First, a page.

The flagstones need repair, and new wood planks need to be installed to support the boards. At that point the lockers would be functional. Temporary lighting could be installed and video surveillance as well. It doesn’t involve rocket science. A single handyman with diversified skills, working alone (pandemic, remember) could have done all this inside of a month.

Curtis Miller

Waikiki

 

Public input needed on Ala Moana towers

City Councilman Tommy Waters is correct to suggest the city should ask for public input regarding the development of 400-foot towers at Ala Moana Center (“Amendments to a plan could create 400-foot towers at Ala Moana Center,” Star-Advertiser, June 19). It appears that the Canadian-based owner of the shopping mall has given due consideration to the planned rail station being built next to the center. With access to mass transit, why not maximize profits on its investment?

Taxpayers who are funding the rail, however, should feel like they’re being used. Enriching a foreign company is not why it is being built. Maybe the rail should be diverted to the University of Hawaii-Manoa campus, where our children and future generations will derive real, long-lasting benefit from it.

Moses Akana

Aiea

 

To ease traffic woes, ban rental cars on Oahu

It’s time we discuss something big, bold and beautiful. Let’s follow the example of Bermuda and not allow tourists to rent cars on Oahu. It would be great to have no change in our traffic once the tourists start coming back to our island because there are no additional cars on the road.

The tourists can use taxis, Uber or Lyft, mopeds, Biki bicycles, shuttles, tour buses, the bus and the rail. The 30,000 tourists visiting our island every day don’t also have to be on our roads in rental cars.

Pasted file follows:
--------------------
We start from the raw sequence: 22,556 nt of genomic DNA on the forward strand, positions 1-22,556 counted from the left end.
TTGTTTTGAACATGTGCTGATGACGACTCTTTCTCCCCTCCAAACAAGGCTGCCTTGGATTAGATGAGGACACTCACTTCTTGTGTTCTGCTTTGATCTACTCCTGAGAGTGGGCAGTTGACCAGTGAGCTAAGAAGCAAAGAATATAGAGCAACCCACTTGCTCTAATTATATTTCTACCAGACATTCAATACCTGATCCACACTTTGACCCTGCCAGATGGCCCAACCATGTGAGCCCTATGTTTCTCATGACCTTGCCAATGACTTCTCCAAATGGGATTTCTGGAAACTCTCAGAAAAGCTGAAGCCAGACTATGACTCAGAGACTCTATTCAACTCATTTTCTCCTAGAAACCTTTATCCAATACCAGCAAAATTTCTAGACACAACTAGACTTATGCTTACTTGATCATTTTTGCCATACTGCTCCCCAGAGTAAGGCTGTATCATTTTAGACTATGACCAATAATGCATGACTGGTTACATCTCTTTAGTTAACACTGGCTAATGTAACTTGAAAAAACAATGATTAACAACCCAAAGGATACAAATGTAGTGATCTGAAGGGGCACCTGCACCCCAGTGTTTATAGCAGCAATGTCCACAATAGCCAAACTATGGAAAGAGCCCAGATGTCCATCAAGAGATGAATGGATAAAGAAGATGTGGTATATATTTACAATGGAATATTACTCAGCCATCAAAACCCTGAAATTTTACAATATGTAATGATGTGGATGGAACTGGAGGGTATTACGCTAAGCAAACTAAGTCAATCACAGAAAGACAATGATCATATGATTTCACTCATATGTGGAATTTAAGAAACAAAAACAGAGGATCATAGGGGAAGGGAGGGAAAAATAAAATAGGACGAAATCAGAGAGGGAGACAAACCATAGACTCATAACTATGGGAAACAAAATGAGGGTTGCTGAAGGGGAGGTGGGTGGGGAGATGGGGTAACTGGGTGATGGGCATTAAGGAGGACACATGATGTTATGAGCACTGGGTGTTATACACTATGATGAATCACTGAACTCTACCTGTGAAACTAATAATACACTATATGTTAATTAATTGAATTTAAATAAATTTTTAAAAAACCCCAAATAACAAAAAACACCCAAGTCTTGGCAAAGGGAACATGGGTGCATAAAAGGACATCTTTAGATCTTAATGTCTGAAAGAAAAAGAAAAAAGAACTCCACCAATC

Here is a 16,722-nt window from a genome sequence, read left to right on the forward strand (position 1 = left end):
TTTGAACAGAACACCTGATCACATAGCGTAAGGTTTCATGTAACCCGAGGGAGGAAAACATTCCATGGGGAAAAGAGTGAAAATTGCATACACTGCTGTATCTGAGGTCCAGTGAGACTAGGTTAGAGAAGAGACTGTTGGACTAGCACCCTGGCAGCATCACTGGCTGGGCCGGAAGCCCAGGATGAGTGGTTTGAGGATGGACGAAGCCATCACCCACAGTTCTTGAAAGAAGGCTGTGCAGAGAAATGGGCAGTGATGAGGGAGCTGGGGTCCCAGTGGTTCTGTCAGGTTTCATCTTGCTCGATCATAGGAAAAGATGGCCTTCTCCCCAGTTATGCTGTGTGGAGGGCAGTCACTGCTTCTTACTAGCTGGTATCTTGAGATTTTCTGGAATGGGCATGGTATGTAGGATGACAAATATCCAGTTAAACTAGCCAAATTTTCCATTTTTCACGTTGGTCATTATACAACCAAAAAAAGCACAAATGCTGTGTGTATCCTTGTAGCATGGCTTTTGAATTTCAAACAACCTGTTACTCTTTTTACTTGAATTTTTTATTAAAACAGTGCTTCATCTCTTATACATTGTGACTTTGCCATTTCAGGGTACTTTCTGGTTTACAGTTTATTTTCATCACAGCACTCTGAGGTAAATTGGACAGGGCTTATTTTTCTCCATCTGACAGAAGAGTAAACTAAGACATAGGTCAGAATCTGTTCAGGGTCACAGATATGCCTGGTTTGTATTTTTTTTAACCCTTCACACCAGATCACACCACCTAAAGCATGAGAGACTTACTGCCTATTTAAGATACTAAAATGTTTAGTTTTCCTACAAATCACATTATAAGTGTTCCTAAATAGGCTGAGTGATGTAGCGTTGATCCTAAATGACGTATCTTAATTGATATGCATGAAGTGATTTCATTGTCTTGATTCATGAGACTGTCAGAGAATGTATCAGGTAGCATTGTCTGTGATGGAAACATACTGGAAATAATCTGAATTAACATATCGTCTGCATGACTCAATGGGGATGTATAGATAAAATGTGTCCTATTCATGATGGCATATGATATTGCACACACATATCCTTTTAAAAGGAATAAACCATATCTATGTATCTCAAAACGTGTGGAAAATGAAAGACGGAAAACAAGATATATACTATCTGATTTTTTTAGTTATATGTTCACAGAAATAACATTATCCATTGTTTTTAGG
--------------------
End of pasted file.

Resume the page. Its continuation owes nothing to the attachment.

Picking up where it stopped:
All it takes is political will. Contact our City Council members and tell them you want them to outlaw rental cars on Oahu. Yes, the rental car companies will lobby like crazy, but the taxi drivers, Uber and Lyft and Biki will love it. The rail and the bus will benefit.

Did you see the picture of all the rental cars at the Aloha Stadium parking lot just sitting there because we have no tourists (“Aloha Stadium becomes new home for unused rental vehicles,” Star-Advertiser, March 23)? And that’s just a fraction of the cars sitting there.

Let’s get rid of them all.

Libby Tomar

Kailua

 

In Hawaii, racism has lessened over time

Many of us can retell stories from our grandparents and parents about pronounced and ever-so-hurtful ethnocentric and racist experiences encountered in everyday life in Hawaii, at a time when skin color, eye shape or last name were the badges of systemic racism.

They can tell vivid stories of employment preference for some over others; denial of the opportunity to take university entrance exams; being stopped during curfew; and refusal to rent to families. They can tell stories about disingenuous characterizations of local people. They recall the vivid details of injustice in the Massie case.

Time has passed, attitudes have changed. We are all more respectful of each other. We are trying harder to listen. We implement structural policies founded on democratic principles.

We will be the state of Hawaii, the Aloha State. Imua!

Rebecca Kang

Aliamanu